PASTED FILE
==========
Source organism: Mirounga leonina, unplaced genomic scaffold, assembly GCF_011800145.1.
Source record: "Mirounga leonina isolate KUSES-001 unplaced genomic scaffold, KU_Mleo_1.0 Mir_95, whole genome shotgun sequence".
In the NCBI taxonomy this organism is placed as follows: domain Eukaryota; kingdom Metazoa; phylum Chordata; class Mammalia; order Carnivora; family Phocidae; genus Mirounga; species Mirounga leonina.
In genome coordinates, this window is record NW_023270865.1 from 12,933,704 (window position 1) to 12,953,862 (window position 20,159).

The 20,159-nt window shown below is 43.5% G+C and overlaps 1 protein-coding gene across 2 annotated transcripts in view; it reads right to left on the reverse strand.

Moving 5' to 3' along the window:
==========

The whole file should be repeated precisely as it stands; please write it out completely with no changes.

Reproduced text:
Source organism: Mirounga leonina, unplaced genomic scaffold, assembly GCF_011800145.1.
Source record: "Mirounga leonina isolate KUSES-001 unplaced genomic scaffold, KU_Mleo_1.0 Mir_95, whole genome shotgun sequence".
In the NCBI taxonomy this organism is placed as follows: domain Eukaryota; kingdom Metazoa; phylum Chordata; class Mammalia; order Carnivora; family Phocidae; genus Mirounga; species Mirounga leonina.
In genome coordinates, this window is record NW_023270865.1 from 12,933,704 (window position 1) to 12,953,862 (window position 20,159).

The 20,159-nt window shown below is 43.5% G+C and overlaps 1 protein-coding gene across 2 annotated transcripts in view; it reads right to left on the reverse strand.

Moving 5' to 3' along the window: